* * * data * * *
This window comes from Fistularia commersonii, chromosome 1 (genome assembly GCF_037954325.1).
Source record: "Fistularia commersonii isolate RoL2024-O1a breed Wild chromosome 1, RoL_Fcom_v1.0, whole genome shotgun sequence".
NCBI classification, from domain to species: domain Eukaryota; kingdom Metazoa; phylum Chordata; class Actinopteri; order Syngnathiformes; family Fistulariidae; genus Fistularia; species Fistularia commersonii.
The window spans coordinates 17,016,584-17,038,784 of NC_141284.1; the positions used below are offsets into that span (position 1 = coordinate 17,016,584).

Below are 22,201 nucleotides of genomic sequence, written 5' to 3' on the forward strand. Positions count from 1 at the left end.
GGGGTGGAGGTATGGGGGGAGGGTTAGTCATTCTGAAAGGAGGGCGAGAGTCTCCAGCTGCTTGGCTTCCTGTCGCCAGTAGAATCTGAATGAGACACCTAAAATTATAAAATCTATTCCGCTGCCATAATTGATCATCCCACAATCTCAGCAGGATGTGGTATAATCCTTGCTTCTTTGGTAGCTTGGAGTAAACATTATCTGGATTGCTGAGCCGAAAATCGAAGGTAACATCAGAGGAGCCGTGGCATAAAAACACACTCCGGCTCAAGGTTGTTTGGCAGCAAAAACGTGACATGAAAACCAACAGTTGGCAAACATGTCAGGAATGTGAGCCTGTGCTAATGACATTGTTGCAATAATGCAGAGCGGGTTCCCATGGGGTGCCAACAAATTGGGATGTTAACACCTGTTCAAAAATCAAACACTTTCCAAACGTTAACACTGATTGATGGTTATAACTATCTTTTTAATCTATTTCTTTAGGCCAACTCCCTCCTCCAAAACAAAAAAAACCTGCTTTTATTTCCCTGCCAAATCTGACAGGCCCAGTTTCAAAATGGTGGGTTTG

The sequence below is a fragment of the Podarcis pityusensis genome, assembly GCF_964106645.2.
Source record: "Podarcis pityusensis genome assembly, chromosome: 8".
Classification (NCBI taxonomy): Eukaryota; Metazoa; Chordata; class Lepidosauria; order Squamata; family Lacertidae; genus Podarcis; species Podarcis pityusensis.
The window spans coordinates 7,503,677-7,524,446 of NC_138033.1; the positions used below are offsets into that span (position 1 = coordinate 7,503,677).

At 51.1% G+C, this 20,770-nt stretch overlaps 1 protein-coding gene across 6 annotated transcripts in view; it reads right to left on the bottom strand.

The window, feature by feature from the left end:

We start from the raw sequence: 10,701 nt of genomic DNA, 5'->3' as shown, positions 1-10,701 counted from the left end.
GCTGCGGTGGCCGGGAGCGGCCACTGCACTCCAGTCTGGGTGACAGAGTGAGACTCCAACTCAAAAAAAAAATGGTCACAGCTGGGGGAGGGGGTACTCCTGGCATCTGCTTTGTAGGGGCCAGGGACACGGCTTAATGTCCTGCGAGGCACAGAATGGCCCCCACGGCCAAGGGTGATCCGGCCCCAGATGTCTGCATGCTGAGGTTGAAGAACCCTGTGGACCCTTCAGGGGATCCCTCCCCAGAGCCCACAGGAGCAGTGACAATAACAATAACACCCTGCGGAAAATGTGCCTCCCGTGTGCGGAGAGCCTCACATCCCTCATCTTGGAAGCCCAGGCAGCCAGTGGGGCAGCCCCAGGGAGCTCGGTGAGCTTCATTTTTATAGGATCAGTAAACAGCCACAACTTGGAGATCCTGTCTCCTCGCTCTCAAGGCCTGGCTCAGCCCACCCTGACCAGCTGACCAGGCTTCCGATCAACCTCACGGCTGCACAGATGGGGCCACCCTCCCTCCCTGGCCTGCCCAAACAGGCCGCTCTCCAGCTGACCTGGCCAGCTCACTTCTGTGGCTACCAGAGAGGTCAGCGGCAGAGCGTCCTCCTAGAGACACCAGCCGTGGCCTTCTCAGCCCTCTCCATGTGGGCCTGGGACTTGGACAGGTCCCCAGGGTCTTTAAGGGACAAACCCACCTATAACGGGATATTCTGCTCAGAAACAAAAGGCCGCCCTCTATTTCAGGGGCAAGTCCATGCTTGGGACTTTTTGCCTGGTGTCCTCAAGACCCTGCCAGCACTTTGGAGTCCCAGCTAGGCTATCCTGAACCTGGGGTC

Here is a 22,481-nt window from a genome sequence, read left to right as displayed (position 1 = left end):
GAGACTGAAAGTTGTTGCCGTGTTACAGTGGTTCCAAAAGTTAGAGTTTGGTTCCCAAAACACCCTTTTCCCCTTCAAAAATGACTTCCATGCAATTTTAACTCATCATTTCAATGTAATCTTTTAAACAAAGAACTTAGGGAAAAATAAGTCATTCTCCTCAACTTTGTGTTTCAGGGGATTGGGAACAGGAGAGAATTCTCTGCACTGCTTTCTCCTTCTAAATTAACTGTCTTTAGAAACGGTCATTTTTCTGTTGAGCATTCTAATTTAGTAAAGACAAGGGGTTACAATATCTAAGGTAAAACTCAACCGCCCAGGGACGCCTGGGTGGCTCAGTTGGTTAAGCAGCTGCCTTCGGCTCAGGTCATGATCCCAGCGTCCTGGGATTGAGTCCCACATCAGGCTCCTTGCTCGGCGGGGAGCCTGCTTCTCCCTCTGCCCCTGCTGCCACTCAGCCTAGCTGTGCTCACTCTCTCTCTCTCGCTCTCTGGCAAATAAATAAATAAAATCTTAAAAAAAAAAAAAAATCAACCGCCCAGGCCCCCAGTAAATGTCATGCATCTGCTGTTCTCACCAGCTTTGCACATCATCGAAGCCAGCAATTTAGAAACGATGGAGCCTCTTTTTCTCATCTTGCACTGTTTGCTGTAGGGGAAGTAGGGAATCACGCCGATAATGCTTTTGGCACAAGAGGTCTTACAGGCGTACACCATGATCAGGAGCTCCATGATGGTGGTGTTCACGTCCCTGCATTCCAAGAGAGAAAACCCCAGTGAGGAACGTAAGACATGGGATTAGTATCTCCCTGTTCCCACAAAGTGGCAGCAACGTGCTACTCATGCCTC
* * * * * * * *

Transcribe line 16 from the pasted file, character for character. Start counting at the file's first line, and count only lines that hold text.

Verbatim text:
GAGACTGAAAGTTGTTGCCGTGTTACAGTGGTTCCAAAAGTTAGAGTTTGGTTCCCAAAACACCCTTTTCCCCTTCAAAAATGACTTCCATGCAATTTTAACTCATCATTTCAATGTAATCTTTTAAACAAAGAACTTAGGGAAAAATAAGTCATTCTCCTCAACTTTGTGTTTCAGGGGATTGGGAACAGGAGAGAATTCTCTGCACTGCTTTCTCCTTCTAAATTAACTGTCTTTAGAAACGGTCATTTTTCTGTTGAGCATTCTAATTTAGTAAAGACAAGGGGTTACAATATCTAAGGTAAAACTCAACCGCCCAGGGACGCCTGGGTGGCTCAGTTGGTTAAGCAGCTGCCTTCGGCTCAGGTCATGATCCCAGCGTCCTGGGATTGAGTCCCACATCAGGCTCCTTGCTCGGCGGGGAGCCTGCTTCTCCCTCTGCCCCTGCTGCCACTCAGCCTAGCTGTGCTCACTCTCTCTCTCTCGCTCTCTGGCAAATAAATAAATAAAATCTTAAAAAAAAAAAAAAATCAACCGCCCAGGCCCCCAGTAAATGTCATGCATCTGCTGTTCTCACCAGCTTTGCACATCATCGAAGCCAGCAATTTAGAAACGATGGAGCCTCTTTTTCTCATCTTGCACTGTTTGCTGTAGGGGAAGTAGGGAATCACGCCGATAATGCTTTTGGCACAAGAGGTCTTACAGGCGTACACCATGATCAGGAGCTCCATGATGGTGGTGTTCACGTCCCTGCATTCCAAGAGAGAAAACCCCAGTGAGGAACGTAAGACATGGGATTAGTATCTCCCTGTTCCCACAAAGTGGCAGCAACGTGCTACTCATGCCTC